Small retailers operating solely through brick-and-mortar locations continue to strugglen the light of the pandemic , but can adapt by launching robust e-commerce websites. GoDaddy, the market leader in domain registration, has shown a substantial increase in the company's e-commerce products. Between February and April, GoDaddy saw subscribers of its pay-as-you-go service increase by 48%, as many small businesses were looking to mimic their in-person revenue with virtual storefronts. In a recent article in Fortune, Heidi Gibson, Senior Director of Product Management at GoDaddy, said "There's a huge entrepreneurial spirit going on right now."

Shopify is another platform that helps small business owners get a grasp with the COVID-19 e-commerce surge. Shopify offers a no-code solution for developing an online store, and also accepts online payments, tracks orders, managesinventory, and markets your business. Unlike being a third-party seller on Amazon, Shopify businesses keep nearly all revenues they make while paying the platform a monthly subscription. During the six weeks between the beginning of the lockdown and April 24, the number of new retailers using the Shopify's e-commerce platform increased by 62 percent.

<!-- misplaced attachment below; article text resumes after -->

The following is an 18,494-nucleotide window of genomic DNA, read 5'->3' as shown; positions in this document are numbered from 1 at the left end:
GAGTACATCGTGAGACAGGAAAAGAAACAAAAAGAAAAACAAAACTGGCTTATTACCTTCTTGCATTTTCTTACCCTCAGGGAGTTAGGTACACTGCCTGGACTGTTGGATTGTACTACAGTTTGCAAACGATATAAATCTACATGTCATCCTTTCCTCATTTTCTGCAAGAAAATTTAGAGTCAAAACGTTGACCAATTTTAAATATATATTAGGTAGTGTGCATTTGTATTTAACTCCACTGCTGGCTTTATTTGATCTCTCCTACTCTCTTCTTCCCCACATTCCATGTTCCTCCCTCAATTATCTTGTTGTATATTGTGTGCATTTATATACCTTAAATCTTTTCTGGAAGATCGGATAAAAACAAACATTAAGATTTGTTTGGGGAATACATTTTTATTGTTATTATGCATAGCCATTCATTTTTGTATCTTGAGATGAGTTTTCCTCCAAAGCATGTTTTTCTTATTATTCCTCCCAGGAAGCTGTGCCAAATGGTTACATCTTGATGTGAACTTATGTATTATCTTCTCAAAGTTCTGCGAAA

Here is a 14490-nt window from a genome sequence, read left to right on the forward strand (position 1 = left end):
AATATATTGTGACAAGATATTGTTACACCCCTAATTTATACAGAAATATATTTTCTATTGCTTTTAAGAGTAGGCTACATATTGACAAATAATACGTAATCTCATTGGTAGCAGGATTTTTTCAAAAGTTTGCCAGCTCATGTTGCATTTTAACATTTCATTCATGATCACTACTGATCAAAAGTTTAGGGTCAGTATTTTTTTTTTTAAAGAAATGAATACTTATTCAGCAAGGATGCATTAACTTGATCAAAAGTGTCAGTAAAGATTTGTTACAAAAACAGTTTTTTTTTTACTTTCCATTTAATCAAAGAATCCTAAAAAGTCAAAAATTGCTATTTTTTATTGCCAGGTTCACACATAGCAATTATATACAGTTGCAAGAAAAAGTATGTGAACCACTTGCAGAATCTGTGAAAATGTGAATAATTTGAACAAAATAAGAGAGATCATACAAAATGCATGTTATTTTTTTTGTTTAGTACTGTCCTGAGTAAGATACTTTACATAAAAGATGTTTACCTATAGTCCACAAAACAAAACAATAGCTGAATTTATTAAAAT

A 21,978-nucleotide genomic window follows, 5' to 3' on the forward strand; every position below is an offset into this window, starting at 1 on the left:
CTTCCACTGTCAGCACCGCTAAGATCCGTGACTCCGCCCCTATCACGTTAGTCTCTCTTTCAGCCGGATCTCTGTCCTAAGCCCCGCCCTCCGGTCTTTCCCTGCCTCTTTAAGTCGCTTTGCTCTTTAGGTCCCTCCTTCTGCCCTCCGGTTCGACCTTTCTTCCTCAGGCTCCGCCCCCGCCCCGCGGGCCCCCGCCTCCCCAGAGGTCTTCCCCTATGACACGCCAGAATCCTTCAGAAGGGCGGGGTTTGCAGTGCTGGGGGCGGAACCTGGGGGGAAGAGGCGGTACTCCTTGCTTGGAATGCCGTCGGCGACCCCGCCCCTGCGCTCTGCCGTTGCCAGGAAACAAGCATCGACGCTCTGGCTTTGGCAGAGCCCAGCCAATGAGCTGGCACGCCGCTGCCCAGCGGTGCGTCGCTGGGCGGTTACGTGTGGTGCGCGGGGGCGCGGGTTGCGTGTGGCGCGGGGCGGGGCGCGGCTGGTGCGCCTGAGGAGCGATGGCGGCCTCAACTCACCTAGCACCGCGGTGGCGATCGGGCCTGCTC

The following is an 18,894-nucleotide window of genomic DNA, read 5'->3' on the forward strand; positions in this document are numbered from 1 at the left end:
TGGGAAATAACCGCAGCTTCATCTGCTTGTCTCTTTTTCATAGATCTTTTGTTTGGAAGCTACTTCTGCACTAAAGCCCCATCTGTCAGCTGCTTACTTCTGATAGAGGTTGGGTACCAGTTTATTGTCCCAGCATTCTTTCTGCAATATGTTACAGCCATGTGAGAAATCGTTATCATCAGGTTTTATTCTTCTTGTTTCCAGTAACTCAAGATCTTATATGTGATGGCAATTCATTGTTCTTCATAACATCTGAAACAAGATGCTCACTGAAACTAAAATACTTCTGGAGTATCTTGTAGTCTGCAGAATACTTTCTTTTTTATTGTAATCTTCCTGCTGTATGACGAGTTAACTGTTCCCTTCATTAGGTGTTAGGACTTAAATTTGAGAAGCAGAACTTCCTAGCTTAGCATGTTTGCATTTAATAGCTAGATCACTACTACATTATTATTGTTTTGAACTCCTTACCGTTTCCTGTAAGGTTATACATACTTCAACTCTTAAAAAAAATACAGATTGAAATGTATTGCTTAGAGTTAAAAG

Retailers across all segments have had to evolve and adjust operations over the past year. A recent survey by Chase Ink discovered that 35 percent of small businesses would have failed without e-commerce, and 19 percent said they started to sell products online for the first time as a result of COVID-19. In this rapid shift, the majority of small business owners increased their budgets for social media advertising and search engine advertising, and saw higher website hosting and shipping expenditures.

Changes in Expenses Due to E-Commerce Retail

Infographic courtesy of Chase Ink via WWD.com

 

E-commerce After COVID-19

The pandemic has created an emotional bookmark that is shifting perception and behavior, and consequently, e-commerced is expected to be a major part of the "new normal."  Capgemini Research recently reported that consumers' desire for internet shopping will continue to grow after a vaccine is widely distributed. Per this report, 59 percent of global consumers claimed to have a "high level of interaction" with physical stores prior to COVID-19, but of those avid retail shoppers, only 24 percent intend to return at the same level. Quoted in an article from CIO.com, Wineth Malvar, Global Marketing Director at Sherwin-Williams, states:

"COVID-19 has created a sense of urgency to fully embrace digital transformation, not just to talk about it but to act on it ... We’ve shown how quickly we can set things in motion when absolutely necessary. Imagine if we keep that mindset in everything we do?”

It is time for small business owners to adopt e-commerce retail and break away from a wholly brick-and-mortar business model. This doesn't mean traditional retail won't recover, but the disruption is here to stay. Change is often scary, but online retail offers businesses of all sizes a way to directly capture new customers—and start competing with Amazon.

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John Prindle is a Writer/Researcher for Masterplans